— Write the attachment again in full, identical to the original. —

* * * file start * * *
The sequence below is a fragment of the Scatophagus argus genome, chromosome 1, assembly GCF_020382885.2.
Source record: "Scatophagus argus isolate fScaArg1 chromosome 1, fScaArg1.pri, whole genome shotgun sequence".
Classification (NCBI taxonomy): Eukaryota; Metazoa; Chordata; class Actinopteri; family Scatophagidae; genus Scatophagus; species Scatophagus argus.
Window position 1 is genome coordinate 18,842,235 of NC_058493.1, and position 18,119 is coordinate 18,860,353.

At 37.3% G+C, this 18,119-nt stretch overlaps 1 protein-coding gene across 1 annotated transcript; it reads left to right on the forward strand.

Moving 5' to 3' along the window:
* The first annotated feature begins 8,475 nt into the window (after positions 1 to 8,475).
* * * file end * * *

The sequence below is a fragment of the Scatophagus argus genome, chromosome 1, assembly GCF_020382885.2.
Source record: "Scatophagus argus isolate fScaArg1 chromosome 1, fScaArg1.pri, whole genome shotgun sequence".
Classification (NCBI taxonomy): Eukaryota; Metazoa; Chordata; class Actinopteri; family Scatophagidae; genus Scatophagus; species Scatophagus argus.
Window position 1 is genome coordinate 18,842,235 of NC_058493.1, and position 18,119 is coordinate 18,860,353.

At 37.3% G+C, this 18,119-nt stretch overlaps 1 protein-coding gene across 1 annotated transcript; it reads left to right on the forward strand.

Moving 5' to 3' along the window:
* The first annotated feature begins 8,475 nt into the window (after positions 1 to 8,475).